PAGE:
We didn’t pick up any of J. K. Rowling’s books until the first movie was made. Subsequently, we devoured them. Finally, we shared them with our girl, first reading to her and then taking turns as she learned to read. Though Rowling isn’t a master writer or story teller, her characters are consistently unique and marvelous, and the intricacies of the wizarding world she created are inarguably impressive.
Our sister came west for a few days and was eager to experience The Wizarding World of Harry Potter at Universal Studios. Being the proper hostess (and little sister), we agreed readily. There is something quite delightful about being an adult in years counted and allowing oneself to retreat to the age when wonder and awe are constant companions.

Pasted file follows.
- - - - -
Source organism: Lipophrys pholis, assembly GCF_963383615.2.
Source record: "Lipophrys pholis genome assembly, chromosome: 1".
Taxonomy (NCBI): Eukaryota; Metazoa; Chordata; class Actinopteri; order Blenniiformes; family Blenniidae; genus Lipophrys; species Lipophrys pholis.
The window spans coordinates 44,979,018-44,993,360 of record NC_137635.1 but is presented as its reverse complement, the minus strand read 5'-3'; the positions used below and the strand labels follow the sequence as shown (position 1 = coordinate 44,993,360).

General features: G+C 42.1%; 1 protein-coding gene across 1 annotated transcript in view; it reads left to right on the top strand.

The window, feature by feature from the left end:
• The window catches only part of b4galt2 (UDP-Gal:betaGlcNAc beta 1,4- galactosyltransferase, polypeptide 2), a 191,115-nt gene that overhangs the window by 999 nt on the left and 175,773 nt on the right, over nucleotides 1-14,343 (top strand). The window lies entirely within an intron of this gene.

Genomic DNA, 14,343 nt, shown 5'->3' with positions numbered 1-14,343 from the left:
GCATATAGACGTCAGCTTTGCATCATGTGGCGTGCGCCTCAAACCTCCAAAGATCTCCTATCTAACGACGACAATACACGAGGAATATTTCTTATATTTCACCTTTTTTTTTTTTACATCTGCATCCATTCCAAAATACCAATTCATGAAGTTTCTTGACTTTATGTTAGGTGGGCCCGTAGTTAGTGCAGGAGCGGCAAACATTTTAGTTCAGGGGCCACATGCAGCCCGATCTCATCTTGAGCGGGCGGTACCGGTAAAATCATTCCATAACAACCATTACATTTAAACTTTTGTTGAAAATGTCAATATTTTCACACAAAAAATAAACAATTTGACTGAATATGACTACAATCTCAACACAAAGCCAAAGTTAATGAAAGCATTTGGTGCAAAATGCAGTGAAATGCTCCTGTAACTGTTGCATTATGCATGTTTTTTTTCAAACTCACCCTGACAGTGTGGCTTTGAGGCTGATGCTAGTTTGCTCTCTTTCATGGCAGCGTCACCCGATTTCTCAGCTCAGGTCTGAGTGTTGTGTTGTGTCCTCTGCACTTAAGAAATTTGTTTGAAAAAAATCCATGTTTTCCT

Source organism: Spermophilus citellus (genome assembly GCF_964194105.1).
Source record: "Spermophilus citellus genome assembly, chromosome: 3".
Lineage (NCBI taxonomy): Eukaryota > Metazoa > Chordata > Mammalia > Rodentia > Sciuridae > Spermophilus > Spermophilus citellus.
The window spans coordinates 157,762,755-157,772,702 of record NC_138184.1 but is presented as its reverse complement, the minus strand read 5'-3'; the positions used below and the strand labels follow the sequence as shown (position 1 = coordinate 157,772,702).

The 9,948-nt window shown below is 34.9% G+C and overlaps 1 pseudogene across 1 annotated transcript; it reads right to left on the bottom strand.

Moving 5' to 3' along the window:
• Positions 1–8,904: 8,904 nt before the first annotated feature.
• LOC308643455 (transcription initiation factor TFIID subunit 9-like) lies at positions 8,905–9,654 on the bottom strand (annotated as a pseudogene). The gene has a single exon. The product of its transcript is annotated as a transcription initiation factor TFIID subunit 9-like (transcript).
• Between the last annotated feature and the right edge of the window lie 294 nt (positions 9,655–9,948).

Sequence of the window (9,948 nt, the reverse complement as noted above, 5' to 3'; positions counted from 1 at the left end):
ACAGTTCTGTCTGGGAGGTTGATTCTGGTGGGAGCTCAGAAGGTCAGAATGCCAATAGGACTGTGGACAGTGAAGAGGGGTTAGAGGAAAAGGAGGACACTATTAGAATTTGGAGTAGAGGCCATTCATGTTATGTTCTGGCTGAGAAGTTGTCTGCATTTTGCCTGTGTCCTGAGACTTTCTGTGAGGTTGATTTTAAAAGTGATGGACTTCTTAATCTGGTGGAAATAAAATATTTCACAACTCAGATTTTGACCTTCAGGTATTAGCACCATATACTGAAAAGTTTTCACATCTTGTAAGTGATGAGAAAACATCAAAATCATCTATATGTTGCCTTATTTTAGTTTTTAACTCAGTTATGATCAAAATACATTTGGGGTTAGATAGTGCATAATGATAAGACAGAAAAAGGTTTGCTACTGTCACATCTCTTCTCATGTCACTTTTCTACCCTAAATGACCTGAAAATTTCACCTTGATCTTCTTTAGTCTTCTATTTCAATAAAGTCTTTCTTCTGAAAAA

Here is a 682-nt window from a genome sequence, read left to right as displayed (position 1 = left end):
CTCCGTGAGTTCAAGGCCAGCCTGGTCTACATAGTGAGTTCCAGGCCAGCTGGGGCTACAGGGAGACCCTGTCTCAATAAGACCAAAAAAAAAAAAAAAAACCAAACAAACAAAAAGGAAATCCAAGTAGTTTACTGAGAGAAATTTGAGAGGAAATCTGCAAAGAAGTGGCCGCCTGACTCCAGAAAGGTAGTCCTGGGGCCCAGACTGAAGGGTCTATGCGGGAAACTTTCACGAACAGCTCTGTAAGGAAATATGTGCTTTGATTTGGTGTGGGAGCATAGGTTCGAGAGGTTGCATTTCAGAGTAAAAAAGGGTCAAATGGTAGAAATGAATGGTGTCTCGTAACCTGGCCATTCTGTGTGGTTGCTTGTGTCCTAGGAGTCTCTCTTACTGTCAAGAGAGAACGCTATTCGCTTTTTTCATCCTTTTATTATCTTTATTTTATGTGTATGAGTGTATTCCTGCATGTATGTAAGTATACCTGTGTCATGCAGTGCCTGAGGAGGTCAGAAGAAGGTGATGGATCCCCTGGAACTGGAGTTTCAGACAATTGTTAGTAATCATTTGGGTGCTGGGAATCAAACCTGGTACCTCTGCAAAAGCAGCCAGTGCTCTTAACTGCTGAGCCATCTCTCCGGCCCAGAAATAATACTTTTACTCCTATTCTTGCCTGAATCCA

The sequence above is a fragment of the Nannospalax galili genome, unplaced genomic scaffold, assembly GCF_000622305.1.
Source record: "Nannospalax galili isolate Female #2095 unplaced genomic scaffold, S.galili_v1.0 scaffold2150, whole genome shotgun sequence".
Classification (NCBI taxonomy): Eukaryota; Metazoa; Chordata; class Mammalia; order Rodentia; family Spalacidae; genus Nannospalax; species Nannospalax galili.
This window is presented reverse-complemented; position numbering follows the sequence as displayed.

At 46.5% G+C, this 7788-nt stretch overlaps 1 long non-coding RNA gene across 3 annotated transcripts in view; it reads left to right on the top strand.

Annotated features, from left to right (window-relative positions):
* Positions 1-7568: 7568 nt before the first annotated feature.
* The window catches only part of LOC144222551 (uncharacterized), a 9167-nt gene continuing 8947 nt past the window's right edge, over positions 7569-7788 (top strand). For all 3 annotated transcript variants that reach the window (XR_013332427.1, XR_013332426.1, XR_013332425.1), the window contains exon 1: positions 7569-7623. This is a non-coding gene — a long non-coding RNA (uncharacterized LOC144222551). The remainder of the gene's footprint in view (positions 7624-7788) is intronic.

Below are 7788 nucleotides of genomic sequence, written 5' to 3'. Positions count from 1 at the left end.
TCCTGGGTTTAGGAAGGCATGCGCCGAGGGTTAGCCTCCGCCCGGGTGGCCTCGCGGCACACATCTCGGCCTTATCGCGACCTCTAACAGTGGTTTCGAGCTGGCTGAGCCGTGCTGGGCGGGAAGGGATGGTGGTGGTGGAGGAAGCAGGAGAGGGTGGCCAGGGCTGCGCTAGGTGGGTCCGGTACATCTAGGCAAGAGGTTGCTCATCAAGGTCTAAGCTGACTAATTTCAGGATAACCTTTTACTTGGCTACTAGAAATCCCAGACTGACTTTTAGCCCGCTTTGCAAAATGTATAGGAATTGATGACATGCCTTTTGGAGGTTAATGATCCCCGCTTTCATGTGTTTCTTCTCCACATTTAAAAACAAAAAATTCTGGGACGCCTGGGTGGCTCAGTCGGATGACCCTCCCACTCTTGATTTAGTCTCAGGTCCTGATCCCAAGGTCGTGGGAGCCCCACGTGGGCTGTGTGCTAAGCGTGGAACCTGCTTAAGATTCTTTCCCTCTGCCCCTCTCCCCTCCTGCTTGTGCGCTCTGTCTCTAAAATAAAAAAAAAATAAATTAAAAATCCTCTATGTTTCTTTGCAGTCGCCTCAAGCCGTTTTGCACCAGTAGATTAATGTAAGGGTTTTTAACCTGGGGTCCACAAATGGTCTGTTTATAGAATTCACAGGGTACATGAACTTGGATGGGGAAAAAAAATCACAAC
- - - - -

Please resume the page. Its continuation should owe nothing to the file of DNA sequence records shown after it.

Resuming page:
A large, seemingly stone archway lures all comers. An iron sign hangs from the arch announcing one’s arrival to Hogsmeade. A silhouette of the village rooftops and chimneys mirrors the town in the background. A cut out boar looks as though it’s ready to hunt.
Once the arch has been walked under, stop (without stopping the flow of traffic) and simply inhale the view. The quirky, adorable shops of Hogsmeade stretch out in front of you, with exaggeratedly tall chimneys and snow on the roof—while Hogwarts School of Witchcraft and Wizardry looms in the background. It’s hard not to rush forward just to get there, but do take your time.
Space is needed. Space is needed to be able to simply stand and look. The amount of detail poured into the buildings and the window dressings are remarkable. And really fun.
We visited on a weekday and that was the best decision we made all day. Lines for the rides were non-existent and the crowds were manageable. We wouldn’t have enjoyed this experience a fraction as much as we did if we’d had to deal with massive summer or weekend crowds.